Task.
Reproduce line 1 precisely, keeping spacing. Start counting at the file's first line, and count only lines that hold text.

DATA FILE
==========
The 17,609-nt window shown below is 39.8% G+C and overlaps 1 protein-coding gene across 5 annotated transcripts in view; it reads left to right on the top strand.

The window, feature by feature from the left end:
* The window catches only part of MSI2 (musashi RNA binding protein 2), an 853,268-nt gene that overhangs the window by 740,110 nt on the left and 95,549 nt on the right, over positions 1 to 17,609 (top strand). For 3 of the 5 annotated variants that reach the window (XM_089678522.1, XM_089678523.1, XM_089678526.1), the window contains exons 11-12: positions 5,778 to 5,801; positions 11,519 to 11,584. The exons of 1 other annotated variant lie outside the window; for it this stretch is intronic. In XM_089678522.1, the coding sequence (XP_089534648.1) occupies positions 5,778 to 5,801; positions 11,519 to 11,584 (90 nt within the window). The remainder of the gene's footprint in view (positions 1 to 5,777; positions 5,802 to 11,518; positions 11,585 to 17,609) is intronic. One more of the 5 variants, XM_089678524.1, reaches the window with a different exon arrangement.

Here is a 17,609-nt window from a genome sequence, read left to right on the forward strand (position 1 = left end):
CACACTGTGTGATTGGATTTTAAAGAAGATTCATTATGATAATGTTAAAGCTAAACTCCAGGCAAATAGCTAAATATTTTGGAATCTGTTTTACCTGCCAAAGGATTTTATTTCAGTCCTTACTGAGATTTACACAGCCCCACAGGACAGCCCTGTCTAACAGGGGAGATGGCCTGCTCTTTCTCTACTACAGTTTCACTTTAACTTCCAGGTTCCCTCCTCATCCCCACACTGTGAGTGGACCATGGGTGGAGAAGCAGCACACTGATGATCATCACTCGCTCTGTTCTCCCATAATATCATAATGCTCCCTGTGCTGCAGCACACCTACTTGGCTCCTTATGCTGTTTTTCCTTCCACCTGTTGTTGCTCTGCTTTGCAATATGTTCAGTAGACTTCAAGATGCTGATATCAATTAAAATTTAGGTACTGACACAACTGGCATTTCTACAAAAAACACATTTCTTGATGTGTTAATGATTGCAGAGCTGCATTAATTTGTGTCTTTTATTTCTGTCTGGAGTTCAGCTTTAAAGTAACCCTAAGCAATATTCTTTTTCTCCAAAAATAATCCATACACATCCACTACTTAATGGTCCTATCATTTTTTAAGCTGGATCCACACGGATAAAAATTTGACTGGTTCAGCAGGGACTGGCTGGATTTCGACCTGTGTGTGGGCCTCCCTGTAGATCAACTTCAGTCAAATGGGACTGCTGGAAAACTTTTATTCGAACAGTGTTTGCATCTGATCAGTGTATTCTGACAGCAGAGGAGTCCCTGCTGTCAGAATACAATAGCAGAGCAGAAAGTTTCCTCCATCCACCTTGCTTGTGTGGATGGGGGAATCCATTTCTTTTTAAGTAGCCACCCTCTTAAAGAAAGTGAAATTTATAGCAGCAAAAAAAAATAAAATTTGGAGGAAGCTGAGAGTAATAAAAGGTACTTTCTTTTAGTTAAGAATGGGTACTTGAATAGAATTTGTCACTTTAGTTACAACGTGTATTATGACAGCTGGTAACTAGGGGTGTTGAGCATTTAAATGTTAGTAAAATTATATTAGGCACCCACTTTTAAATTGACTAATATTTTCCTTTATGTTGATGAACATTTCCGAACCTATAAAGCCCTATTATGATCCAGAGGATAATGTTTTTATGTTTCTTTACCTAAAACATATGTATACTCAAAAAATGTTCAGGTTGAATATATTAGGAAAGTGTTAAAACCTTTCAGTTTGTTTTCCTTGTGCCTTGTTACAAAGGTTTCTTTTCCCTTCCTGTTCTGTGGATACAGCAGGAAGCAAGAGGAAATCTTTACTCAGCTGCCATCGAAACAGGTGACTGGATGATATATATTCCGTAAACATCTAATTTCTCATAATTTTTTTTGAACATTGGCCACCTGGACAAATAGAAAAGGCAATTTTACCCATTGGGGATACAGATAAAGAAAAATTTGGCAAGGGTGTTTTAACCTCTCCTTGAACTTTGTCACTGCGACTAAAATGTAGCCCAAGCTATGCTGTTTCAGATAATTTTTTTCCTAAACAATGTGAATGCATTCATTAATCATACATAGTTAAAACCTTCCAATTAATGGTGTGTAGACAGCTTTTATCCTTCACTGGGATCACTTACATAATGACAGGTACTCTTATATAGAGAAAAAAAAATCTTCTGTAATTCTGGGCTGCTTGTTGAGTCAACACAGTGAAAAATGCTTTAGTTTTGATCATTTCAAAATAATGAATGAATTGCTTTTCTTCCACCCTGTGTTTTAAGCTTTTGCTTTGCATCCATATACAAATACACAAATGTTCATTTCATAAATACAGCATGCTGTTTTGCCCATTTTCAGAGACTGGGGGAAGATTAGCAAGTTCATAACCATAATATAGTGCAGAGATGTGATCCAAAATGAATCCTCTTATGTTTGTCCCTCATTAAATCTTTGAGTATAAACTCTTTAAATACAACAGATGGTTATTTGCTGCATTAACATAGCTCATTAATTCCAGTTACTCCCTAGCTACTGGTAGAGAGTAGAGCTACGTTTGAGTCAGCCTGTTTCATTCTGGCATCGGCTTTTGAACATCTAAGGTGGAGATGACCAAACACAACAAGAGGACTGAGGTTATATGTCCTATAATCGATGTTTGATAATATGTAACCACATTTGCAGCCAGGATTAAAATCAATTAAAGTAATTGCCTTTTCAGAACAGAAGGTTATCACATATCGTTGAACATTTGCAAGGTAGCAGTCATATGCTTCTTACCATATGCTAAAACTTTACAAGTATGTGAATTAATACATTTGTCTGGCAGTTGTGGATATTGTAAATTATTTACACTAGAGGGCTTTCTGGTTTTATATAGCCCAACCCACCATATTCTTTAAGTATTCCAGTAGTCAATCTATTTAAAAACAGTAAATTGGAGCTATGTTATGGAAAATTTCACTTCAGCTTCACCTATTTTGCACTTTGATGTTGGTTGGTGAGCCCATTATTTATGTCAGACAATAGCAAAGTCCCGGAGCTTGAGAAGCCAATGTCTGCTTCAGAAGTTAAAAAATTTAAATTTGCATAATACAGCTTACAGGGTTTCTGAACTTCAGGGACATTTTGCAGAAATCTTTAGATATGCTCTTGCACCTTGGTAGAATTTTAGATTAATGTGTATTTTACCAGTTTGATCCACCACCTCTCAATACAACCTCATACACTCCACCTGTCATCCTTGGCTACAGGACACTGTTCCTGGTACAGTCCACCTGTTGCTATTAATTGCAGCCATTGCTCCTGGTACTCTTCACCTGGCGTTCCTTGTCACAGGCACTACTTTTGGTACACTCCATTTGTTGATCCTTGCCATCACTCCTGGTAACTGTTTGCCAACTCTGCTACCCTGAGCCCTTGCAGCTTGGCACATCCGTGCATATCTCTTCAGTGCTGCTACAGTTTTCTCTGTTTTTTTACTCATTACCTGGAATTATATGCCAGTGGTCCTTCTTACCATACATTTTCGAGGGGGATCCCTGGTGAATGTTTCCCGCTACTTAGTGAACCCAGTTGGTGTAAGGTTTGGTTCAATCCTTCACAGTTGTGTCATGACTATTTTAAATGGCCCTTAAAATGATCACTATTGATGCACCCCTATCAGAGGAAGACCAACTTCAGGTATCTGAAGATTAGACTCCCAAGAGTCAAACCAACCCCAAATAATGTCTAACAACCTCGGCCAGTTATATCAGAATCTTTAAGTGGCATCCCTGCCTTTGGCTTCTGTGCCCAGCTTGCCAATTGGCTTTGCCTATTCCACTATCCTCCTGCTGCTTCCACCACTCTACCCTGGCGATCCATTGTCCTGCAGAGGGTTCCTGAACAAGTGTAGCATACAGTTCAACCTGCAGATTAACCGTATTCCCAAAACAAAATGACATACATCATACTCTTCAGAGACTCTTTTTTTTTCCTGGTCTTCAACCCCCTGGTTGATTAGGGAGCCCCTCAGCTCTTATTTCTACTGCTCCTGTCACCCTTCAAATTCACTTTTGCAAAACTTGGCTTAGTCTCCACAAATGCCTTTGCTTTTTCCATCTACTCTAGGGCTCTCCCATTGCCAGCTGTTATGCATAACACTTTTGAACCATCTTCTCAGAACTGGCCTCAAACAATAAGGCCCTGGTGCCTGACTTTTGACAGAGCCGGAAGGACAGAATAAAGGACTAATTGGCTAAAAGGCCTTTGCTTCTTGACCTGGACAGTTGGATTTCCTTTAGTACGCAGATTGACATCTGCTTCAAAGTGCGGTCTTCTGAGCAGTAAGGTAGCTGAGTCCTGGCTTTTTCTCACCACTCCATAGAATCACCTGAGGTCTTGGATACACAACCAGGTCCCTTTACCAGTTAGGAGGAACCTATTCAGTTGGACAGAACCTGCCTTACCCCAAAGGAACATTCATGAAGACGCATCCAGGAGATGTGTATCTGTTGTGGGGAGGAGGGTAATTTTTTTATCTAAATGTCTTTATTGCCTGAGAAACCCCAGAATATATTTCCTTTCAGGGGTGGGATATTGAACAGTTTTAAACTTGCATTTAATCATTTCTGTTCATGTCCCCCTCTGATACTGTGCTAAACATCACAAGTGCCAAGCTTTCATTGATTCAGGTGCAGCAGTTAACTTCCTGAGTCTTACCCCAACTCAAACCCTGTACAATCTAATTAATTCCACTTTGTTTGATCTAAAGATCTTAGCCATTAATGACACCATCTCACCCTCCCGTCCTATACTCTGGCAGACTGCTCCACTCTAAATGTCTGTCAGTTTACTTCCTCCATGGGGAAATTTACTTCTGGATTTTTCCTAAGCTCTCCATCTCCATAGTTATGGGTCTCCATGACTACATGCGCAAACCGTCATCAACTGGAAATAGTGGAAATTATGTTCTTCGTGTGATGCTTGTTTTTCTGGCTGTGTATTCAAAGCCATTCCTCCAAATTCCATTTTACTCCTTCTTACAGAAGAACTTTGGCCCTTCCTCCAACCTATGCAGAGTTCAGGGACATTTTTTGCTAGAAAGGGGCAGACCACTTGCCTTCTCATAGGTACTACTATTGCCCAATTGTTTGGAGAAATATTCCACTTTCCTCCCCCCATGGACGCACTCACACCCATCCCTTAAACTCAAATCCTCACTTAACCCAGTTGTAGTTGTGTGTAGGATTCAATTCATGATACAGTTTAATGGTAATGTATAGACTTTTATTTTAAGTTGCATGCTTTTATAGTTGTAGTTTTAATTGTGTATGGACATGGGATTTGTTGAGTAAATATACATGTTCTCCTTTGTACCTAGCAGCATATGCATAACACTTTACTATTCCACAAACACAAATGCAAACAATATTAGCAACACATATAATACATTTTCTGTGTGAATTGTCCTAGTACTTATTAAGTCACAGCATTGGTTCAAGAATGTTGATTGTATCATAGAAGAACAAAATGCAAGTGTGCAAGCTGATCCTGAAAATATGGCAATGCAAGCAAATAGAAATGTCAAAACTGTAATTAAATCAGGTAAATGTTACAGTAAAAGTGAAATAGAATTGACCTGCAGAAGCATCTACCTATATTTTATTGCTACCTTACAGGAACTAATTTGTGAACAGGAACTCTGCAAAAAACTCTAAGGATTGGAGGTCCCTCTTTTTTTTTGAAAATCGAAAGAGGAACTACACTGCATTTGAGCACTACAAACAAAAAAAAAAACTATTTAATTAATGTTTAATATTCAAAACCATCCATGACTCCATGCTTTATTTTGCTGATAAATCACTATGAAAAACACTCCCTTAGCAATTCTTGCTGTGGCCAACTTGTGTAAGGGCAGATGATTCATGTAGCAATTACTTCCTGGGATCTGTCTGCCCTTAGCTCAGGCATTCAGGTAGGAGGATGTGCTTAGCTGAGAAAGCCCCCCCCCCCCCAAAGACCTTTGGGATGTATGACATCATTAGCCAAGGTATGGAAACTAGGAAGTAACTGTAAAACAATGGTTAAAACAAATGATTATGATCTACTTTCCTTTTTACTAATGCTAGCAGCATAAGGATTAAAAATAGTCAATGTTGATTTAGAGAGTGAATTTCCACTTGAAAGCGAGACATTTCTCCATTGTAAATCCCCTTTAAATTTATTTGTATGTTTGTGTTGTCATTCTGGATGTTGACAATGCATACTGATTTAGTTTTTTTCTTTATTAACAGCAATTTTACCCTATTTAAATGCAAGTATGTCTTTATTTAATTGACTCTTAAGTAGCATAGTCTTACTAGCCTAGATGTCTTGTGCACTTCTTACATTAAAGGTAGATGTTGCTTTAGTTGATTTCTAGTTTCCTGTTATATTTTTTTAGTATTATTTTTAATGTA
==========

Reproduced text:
The 17,609-nt window shown below is 39.8% G+C and overlaps 1 protein-coding gene across 5 annotated transcripts in view; it reads left to right on the top strand.